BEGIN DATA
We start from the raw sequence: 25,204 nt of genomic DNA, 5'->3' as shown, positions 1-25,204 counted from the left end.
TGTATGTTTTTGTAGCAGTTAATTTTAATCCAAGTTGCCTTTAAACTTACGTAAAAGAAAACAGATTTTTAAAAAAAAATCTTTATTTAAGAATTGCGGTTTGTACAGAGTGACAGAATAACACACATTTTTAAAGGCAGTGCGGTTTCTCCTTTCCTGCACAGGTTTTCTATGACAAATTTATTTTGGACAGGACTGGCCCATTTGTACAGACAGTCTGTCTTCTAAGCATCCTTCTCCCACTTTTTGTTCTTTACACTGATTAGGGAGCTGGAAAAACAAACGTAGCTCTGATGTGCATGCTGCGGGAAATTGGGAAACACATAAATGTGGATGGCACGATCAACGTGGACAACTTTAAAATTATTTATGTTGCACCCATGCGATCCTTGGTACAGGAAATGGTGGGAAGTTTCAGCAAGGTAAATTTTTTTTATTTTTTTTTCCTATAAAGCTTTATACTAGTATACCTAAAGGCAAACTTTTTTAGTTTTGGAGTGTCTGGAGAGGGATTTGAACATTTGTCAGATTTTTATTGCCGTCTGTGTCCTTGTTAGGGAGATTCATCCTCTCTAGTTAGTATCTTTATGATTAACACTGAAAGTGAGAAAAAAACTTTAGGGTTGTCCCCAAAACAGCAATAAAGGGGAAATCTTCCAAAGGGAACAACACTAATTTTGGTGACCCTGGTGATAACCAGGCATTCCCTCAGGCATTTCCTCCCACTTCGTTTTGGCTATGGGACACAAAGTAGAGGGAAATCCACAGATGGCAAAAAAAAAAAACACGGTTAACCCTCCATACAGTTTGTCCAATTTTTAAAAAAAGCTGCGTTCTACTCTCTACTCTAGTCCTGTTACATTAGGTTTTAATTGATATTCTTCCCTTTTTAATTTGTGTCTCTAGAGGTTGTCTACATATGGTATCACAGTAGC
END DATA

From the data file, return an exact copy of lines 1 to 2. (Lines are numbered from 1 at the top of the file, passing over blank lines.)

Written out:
We start from the raw sequence: 25,204 nt of genomic DNA, 5'->3' as shown, positions 1-25,204 counted from the left end.
TGTATGTTTTTGTAGCAGTTAATTTTAATCCAAGTTGCCTTTAAACTTACGTAAAAGAAAACAGATTTTTAAAAAAAAATCTTTATTTAAGAATTGCGGTTTGTACAGAGTGACAGAATAACACACATTTTTAAAGGCAGTGCGGTTTCTCCTTTCCTGCACAGGTTTTCTATGACAAATTTATTTTGGACAGGACTGGCCCATTTGTACAGACAGTCTGTCTTCTAAGCATCCTTCTCCCACTTTTTGTTCTTTACACTGATTAGGGAGCTGGAAAAACAAACGTAGCTCTGATGTGCATGCTGCGGGAAATTGGGAAACACATAAATGTGGATGGCACGATCAACGTGGACAACTTTAAAATTATTTATGTTGCACCCATGCGATCCTTGGTACAGGAAATGGTGGGAAGTTTCAGCAAGGTAAATTTTTTTTATTTTTTTTTCCTATAAAGCTTTATACTAGTATACCTAAAGGCAAACTTTTTTAGTTTTGGAGTGTCTGGAGAGGGATTTGAACATTTGTCAGATTTTTATTGCCGTCTGTGTCCTTGTTAGGGAGATTCATCCTCTCTAGTTAGTATCTTTATGATTAACACTGAAAGTGAGAAAAAAACTTTAGGGTTGTCCCCAAAACAGCAATAAAGGGGAAATCTTCCAAAGGGAACAACACTAATTTTGGTGACCCTGGTGATAACCAGGCATTCCCTCAGGCATTTCCTCCCACTTCGTTTTGGCTATGGGACACAAAGTAGAGGGAAATCCACAGATGGCAAAAAAAAAAAACACGGTTAACCCTCCATACAGTTTGTCCAATTTTTAAAAAAAGCTGCGTTCTACTCTCTACTCTAGTCCTGTTACATTAGGTTTTAATTGATATTCTTCCCTTTTTAATTTGTGTCTCTAGAGGTTGTCTACATATGGTATCACAGTAGC